Friday, October 27, 2023



Pride in Prejudice. The Wharf Revue. 

Created and written by Jonathan Biggins, Drew Forsythe and Philip Scott. Performed by Jonathan Biggins, Drew Forsyth, David Whitney and Mandy Bishop with Andrew Worboys on piano. The Playhouse. Canberra Theatre Centre. October 27- November 5 2023. Bookings  or 02 6275 2700

Reviewed by Peter Wilkins

David Whitney as Peter Dutton. Jonathan Biggins as Anthony Albanese
Mandy Bishop as Tanya Plibersek and Drew Forsyth as Richard Marles

The only territory to vote an overwhelming yes in the Referendum on an indigenous voice to parliament gave this year’s Wharf Revue a resounding yes at last night’s opening of Pride in Prejudice. Australia’s legendary political satirists have lost none of their biting wit, hilarious hard hitting swipes and jibes while heaping ridicule and good humour on pollies, sacred cows and high flying institutions and corporations. In fact, the media release say it all:  “With no jokes written by ChatGPT and no sketches outsourced to PWC. Completely gluten-free, suitable for the lactose intolerant and no animals were harmed during the production process. 

** Disclaimer. Reputation may be questioned, political careers damaged and some sacred cows slaughtered. Due to public demand full frontal nudity will not be included. Any similarity to public figures living or dead is purely intentional.

The Wharf Revue has again come home to its natural habitat. Canberra audiences revel in the revue’s familiarity. There are old favourites like a divine visitation by Drew Forsyth’s late monarch. Jonathn Biggins’s much derided Trump is an escaped felon, escaping through the Everglades with his  shady ally Giuliani (David Whitney) Newcomer Whitney captures Peter Dutton’s negativity with perfectly timed opposition..Mandy Bishop is the chameleon of brilliant impersonation, Whether she is Jacqui Lambie hurling the hard truths with Whitney’s David Pocock on a Playschool segment or the people’s princess or Sarah Hanson Young in full flight among the greenery in Sherwood Forest or Tanya Plibersek there is no one whom Bishop can’t capture in an instant.  Her rendition of their version of Ladies who lunch by Stephen Sondheim would have Sondheim applauding in the aisles. In fact satirical lyrics and popular musical theatre tunes are in perfect pitch in this revue. Forsyth, Biggins and Scott have honed their songwriting skills to pure perfection. The lyrics are witty with a sting and nobody escapes their precise aim. In Pride in Prejudice sense and sensibility battle dullard stupidity. The Wharf Revue team are unabashedly partisan and this year’s revue clearly demonstrates where their allegiances lie.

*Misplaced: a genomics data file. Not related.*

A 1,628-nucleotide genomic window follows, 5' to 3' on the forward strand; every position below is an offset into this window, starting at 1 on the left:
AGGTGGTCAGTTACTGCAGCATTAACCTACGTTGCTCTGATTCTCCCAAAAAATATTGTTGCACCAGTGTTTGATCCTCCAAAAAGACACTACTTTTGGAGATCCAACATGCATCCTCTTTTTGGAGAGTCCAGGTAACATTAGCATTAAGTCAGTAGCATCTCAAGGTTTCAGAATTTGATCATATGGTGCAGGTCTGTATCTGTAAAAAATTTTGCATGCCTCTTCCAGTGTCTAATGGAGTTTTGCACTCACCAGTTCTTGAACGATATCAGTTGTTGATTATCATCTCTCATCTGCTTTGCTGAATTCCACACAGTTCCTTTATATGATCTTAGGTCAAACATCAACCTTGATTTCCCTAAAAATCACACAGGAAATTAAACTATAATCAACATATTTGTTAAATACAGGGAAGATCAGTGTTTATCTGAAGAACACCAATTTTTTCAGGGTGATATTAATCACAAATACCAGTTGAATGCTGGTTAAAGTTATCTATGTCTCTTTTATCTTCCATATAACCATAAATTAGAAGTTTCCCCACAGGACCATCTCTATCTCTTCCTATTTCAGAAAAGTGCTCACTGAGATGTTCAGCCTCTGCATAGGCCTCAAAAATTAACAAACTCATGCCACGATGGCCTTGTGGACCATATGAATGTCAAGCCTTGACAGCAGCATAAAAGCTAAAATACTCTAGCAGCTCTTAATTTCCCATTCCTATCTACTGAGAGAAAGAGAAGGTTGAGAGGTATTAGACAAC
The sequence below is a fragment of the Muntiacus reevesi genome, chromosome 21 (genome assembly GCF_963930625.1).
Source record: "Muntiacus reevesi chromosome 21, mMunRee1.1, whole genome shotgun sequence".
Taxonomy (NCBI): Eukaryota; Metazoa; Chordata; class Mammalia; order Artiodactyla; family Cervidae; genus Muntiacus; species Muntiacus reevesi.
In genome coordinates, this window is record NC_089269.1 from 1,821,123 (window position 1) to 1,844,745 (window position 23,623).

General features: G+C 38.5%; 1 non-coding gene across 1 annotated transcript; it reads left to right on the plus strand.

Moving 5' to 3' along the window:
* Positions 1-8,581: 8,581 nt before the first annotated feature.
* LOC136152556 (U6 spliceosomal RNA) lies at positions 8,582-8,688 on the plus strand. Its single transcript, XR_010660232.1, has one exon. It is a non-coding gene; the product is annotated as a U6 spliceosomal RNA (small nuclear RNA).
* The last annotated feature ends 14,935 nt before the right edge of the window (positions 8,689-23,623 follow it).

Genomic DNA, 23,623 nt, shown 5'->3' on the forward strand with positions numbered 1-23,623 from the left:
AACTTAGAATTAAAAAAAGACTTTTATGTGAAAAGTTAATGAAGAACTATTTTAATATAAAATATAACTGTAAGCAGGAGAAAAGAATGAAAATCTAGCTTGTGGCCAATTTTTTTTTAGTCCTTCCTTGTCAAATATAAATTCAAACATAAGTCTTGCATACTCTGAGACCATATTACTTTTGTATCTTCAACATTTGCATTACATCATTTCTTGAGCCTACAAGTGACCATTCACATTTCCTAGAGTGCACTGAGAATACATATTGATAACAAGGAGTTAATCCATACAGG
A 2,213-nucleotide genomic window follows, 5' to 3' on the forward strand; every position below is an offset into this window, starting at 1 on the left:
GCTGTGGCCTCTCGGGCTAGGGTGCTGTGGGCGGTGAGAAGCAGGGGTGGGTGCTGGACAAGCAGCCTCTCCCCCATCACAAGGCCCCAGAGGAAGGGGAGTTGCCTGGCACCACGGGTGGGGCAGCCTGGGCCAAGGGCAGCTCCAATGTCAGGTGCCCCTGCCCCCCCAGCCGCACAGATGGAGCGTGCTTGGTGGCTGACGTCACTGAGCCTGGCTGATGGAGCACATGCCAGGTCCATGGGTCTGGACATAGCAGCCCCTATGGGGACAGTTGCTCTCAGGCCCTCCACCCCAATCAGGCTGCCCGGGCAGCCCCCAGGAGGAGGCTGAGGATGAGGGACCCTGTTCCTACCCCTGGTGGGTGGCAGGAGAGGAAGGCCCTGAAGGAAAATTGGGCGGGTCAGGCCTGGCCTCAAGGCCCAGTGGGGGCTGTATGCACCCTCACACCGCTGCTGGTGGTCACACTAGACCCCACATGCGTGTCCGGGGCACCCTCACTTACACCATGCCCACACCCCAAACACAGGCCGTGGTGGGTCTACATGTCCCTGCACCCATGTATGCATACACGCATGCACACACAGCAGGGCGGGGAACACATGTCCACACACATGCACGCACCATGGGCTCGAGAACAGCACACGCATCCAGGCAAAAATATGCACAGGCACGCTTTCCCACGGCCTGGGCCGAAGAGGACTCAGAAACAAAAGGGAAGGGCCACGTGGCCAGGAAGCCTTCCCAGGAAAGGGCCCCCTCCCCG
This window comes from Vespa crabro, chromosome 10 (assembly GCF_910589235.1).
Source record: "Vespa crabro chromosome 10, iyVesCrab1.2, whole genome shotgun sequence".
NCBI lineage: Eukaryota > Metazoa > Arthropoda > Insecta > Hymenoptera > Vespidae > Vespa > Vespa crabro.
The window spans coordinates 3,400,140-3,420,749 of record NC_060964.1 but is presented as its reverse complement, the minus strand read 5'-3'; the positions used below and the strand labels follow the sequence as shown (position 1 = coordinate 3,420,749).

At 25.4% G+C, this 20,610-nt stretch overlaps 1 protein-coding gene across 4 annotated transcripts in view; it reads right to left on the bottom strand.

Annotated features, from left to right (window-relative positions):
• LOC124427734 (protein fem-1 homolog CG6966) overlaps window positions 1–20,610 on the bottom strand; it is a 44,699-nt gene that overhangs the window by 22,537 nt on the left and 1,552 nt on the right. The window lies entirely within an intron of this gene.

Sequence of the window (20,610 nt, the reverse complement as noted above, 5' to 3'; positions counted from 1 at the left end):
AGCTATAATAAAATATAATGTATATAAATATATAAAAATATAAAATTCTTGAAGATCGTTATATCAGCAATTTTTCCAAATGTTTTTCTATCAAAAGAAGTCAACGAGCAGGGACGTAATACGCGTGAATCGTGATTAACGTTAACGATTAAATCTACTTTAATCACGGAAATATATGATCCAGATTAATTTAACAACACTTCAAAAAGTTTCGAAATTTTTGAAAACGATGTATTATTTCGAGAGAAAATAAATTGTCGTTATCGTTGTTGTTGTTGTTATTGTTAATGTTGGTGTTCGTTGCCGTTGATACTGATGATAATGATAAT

But it is not all smiles and laughter. In an operatic spoof on Putin’s Russia a Russian soldier asks “Why are we laughing. It’s not intrinsically funny.”  I found it very difficult to laugh at Groucho Marx (Forsyth) singing Lidia with an aggressive image on the screen of Lidia Thorpe with her arm upheld and in a Vote No t shirt. To the tune of Lost Horizon the team sing a sombre requiem to the loss of the Yes vote. It is a poignant reminder that comedy and tragedy are the two faces of the drama. Beyond the clever lyrics, the hilarious sketches, the stunning performances however much one may laugh at the absurd politicians,  the wealthy industrialists, the American politics and Australia’s national airline there is a talent that can cut through the satire and reveal a deeper meaning within. This is the skill of satirists who have honed and perfected the art of lampoonery and social commentary. Pride in Prejudice is a cautionary revue not to be missed.

Photos by Vishal Pandey